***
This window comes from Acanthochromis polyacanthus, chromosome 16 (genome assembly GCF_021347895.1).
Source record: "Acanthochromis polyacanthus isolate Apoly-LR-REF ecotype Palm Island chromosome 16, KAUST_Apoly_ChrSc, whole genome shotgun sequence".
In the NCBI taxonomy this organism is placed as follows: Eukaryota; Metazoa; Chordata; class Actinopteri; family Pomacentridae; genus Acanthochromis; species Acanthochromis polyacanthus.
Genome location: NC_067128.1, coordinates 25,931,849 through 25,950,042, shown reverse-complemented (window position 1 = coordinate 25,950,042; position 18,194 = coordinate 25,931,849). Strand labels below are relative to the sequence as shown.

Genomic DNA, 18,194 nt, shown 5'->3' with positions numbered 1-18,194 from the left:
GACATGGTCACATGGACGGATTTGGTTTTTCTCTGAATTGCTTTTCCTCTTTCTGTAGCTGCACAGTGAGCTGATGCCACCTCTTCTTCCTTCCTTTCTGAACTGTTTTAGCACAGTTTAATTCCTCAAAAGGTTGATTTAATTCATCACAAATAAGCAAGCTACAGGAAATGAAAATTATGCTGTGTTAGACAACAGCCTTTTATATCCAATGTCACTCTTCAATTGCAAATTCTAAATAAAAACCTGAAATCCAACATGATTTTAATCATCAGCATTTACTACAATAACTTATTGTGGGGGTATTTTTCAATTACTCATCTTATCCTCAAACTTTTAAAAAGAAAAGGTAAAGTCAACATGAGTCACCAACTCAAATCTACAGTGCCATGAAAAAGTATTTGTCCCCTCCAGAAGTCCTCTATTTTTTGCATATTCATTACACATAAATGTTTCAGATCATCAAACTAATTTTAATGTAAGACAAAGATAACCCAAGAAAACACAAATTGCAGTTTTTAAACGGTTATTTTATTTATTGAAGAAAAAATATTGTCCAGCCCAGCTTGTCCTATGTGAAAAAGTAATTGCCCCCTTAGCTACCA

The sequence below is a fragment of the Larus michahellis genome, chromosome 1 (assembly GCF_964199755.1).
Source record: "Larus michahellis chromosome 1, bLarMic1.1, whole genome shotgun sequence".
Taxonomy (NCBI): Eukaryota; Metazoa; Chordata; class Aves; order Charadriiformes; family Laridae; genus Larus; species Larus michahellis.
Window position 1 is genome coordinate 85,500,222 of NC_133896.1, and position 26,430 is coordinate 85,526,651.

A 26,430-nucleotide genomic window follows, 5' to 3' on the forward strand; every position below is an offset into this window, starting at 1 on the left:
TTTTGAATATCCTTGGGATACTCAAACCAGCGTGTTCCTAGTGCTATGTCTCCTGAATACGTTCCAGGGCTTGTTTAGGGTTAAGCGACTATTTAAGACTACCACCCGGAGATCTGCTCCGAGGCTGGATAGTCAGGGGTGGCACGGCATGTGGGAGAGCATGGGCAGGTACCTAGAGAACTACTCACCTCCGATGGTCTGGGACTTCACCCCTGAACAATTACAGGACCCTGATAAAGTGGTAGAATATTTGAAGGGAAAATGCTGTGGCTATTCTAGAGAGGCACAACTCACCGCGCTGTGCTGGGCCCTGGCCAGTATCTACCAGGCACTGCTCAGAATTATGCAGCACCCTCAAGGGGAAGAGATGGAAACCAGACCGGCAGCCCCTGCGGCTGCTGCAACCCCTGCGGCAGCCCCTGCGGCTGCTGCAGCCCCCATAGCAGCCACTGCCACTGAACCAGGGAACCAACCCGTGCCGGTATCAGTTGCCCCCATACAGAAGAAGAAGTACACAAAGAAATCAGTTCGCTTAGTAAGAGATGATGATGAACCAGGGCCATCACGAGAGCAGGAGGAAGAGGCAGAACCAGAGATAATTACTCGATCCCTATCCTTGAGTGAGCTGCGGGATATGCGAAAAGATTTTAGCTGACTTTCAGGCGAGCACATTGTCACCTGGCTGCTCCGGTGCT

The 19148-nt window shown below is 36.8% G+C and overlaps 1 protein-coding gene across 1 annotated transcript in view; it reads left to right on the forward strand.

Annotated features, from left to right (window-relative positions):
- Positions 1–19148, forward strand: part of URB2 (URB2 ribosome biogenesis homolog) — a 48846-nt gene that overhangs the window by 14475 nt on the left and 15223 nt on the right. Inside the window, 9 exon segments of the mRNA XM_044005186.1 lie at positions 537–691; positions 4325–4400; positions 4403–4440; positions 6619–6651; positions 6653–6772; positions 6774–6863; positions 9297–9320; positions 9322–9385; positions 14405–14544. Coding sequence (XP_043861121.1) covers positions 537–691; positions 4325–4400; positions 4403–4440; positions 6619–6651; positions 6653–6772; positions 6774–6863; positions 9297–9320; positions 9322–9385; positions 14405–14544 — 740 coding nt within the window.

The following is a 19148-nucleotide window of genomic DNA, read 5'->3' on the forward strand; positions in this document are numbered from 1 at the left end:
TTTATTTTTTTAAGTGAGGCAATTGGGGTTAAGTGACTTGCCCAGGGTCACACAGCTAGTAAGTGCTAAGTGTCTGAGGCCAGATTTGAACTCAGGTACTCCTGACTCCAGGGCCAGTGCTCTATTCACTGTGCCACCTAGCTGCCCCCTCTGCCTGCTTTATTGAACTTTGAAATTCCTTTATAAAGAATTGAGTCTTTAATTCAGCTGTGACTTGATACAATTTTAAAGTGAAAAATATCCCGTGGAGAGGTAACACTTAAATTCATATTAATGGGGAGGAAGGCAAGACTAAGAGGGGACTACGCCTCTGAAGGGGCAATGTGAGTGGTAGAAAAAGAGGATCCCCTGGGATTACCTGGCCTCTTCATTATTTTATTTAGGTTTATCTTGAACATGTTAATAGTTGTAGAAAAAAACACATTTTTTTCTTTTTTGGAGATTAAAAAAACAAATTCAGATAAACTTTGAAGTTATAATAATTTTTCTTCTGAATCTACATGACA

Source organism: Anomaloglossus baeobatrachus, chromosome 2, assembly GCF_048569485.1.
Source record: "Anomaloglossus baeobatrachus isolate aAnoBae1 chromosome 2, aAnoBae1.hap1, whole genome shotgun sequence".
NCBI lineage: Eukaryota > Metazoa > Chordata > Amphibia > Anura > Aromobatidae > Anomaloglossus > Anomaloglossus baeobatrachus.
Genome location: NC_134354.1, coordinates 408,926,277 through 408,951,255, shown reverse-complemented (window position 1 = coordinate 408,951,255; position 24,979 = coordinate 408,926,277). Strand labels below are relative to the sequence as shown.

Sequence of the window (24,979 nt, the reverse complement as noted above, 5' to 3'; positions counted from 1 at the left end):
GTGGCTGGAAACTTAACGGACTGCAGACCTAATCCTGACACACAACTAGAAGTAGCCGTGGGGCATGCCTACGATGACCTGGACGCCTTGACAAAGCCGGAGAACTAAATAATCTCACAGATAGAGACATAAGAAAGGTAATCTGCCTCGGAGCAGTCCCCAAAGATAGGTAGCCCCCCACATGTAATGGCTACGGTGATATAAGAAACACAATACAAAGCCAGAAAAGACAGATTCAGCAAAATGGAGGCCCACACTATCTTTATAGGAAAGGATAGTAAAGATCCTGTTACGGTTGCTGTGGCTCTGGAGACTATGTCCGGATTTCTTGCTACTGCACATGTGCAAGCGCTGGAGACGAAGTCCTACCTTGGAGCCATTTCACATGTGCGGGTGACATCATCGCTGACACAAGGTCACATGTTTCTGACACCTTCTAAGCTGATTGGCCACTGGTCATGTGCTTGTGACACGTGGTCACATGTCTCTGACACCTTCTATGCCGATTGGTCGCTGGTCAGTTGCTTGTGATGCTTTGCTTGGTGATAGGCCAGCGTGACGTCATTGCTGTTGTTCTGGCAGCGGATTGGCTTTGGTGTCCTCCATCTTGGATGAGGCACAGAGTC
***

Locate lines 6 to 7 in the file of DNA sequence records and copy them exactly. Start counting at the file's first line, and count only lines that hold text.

GACATGGTCACATGGACGGATTTGGTTTTTCTCTGAATTGCTTTTCCTCTTTCTGTAGCTGCACAGTGAGCTGATGCCACCTCTTCTTCCTTCCTTTCTGAACTGTTTTAGCACAGTTTAATTCCTCAAAAGGTTGATTTAATTCATCACAAATAAGCAAGCTACAGGAAATGAAAATTATGCTGTGTTAGACAACAGCCTTTTATATCCAATGTCACTCTTCAATTGCAAATTCTAAATAAAAACCTGAAATCCAACATGATTTTAATCATCAGCATTTACTACAATAACTTATTGTGGGGGTATTTTTCAATTACTCATCTTATCCTCAAACTTTTAAAAAGAAAAGGTAAAGTCAACATGAGTCACCAACTCAAATCTACAGTGCCATGAAAAAGTATTTGTCCCCTCCAGAAGTCCTCTATTTTTTGCATATTCATTACACATAAATGTTTCAGATCATCAAACTAATTTTAATGTAAGACAAAGATAACCCAAGAAAACACAAATTGCAGTTTTTAAACGGTTATTTTATTTATTGAAGAAAAAATATTGTCCAGCCCAGCTTGTCCTATGTGAAAAAGTAATTGCCCCCTTAGCTACCA

The sequence below is a fragment of the Larus michahellis genome, chromosome 1 (assembly GCF_964199755.1).